There have been calls for a police investigation after pro-IRA chanting was heard during a Wolfe Tones concert at Feile an Phobail for the second year in a row.
The director of the west Belfast festival defended booking the Irish folk band, who have played during the concert segment of the festival for nine years in a row.
It's after footage emerged of attendees chanting "up the RA" during the concert in Falls Park on Sunday.
"The Feile are not in the business of censoring," said Kevin Gamble, director of Feile an Phobail on the Nolan Show.
"Anybody who comes to the Féile are provided a platform for the last 31 years to express opinions," he said, speaking to the BBC's Nolan programme.
"We welcome people from a multitude of different communities and opinions. In no way am I going to ask a band to stop singing a song. That is censorship and not what Feile is involved in doing."
UUP councillor Jim Rodgers, also speaking on the Nolan Show, called for the PSNI to investigate chanting of IRA slogans at the Feile festival.
The PSNI has been approached for comments.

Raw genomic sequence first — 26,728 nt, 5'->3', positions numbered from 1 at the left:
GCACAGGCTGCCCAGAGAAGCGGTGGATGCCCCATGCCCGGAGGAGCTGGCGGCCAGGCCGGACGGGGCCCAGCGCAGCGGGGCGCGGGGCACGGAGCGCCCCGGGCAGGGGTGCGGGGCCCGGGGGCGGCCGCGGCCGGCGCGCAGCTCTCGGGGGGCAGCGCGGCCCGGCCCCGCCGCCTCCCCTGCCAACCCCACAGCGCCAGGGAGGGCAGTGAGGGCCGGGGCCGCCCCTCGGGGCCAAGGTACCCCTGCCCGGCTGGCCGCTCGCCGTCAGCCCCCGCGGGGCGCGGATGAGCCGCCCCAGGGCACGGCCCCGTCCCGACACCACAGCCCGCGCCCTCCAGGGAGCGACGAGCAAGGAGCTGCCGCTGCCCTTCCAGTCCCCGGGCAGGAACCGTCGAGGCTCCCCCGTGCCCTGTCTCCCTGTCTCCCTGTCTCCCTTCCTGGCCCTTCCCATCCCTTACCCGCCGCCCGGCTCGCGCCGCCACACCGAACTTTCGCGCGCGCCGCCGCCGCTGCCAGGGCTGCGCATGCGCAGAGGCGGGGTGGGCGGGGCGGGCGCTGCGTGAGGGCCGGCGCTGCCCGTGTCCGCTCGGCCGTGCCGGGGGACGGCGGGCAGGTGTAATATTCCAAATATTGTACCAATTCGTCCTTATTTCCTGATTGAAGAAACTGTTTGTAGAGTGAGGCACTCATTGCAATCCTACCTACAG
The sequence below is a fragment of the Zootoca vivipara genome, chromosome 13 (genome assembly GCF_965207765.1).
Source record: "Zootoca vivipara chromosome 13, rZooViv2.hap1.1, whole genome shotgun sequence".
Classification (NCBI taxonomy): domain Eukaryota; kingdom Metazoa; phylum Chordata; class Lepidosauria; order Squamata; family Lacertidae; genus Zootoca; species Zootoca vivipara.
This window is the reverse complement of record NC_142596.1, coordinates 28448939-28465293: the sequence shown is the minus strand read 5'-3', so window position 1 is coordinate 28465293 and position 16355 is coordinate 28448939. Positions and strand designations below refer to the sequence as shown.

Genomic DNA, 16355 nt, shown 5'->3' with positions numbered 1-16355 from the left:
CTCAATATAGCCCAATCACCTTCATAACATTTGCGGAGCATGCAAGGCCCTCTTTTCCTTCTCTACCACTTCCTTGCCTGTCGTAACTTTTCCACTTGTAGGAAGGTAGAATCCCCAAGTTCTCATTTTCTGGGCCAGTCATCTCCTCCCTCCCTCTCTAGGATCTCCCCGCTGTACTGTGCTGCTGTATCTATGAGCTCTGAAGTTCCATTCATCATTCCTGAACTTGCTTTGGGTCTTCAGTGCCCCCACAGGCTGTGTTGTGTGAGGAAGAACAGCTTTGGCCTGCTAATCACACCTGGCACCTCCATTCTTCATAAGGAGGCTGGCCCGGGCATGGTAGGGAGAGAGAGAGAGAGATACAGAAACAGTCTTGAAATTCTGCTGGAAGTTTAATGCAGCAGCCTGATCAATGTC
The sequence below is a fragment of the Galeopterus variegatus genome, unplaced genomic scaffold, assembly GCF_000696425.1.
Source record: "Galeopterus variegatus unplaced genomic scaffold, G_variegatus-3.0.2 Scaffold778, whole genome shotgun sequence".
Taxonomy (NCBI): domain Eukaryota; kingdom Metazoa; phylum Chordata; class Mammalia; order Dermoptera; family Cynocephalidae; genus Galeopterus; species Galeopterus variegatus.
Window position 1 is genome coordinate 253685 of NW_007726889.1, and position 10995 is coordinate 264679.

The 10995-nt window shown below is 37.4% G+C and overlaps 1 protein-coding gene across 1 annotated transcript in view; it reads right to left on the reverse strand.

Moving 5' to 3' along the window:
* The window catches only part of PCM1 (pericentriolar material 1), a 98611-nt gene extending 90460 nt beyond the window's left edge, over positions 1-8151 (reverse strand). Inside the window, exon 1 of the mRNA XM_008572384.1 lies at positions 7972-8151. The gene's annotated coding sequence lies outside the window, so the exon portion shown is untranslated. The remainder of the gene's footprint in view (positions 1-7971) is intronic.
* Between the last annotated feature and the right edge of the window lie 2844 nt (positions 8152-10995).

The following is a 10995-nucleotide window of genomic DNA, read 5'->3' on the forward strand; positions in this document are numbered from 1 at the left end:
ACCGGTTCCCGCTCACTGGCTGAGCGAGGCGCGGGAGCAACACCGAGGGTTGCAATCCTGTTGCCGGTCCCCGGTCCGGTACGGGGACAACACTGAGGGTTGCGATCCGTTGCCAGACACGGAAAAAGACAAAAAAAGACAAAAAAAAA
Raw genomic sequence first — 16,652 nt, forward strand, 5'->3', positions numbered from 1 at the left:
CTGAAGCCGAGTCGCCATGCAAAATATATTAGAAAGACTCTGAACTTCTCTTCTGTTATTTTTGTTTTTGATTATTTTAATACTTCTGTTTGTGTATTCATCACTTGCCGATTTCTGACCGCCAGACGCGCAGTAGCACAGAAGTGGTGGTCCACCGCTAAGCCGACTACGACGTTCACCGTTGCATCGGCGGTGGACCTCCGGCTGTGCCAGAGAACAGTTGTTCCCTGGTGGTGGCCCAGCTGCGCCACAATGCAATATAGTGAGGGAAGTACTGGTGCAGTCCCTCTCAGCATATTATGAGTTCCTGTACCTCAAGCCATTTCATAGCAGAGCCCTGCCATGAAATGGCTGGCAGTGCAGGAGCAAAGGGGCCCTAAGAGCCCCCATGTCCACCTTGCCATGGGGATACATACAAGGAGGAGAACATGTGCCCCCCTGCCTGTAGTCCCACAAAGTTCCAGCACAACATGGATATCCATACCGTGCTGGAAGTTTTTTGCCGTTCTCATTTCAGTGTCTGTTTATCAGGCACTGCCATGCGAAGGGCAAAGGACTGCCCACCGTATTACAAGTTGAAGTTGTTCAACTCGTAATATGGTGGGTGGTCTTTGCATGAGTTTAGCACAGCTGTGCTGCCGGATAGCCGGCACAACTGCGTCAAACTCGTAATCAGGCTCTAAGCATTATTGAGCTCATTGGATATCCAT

The loyalist activist Jamie Bryson said he has reported Feile an Phobail to the Charities Commission.
"There will be significant unionist attention on the Northern Ireland Charity Commission & how they deal with the issues around Feile’s endorsement of the promotion of IRA terrorism," he said in a Tweet.
"Failure to robustly investigate will confirm what many perceive to be an inherent bias."
I have reported the Feile An Phobail to the Charities Commission NI this morning. Their fundraising for, and subsequent facilitation of, a concert promoting a proscribed terrorist organisation breaches charities regulations. Let us see what approach is taken.
The festival itself is publicly funded through Belfast City Council.
But Kevin Gamble said none of the public funding they receive goes toward staging the concert, which he described as the commercial element of the festival.
"The funding that we receive from public bodies, be that Belfast City Council or Tourism NI or anybody like that," he said.
"There's specific criteria that we have to meet and we state in our application when we're applying to them, the money we spend is all checked and monitored by those bodies and also through independent evaluation which is done year after year.
"We can stand over every single penny that we spend."
Speaking to BBC News NI, a Belfast City Council spokesperson said that the Feile "presents an eclectic range of over 300 inclusive arts and cultural activities over a 10-day period enjoyed by people from across Belfast and beyond".
"Whilst council supports the festival on this basis, funding provided is not to be used for commercial activity of which the Wolfe Tones event is one.
"As part of the terms of our funding the grant must comply with statutory equality provisions."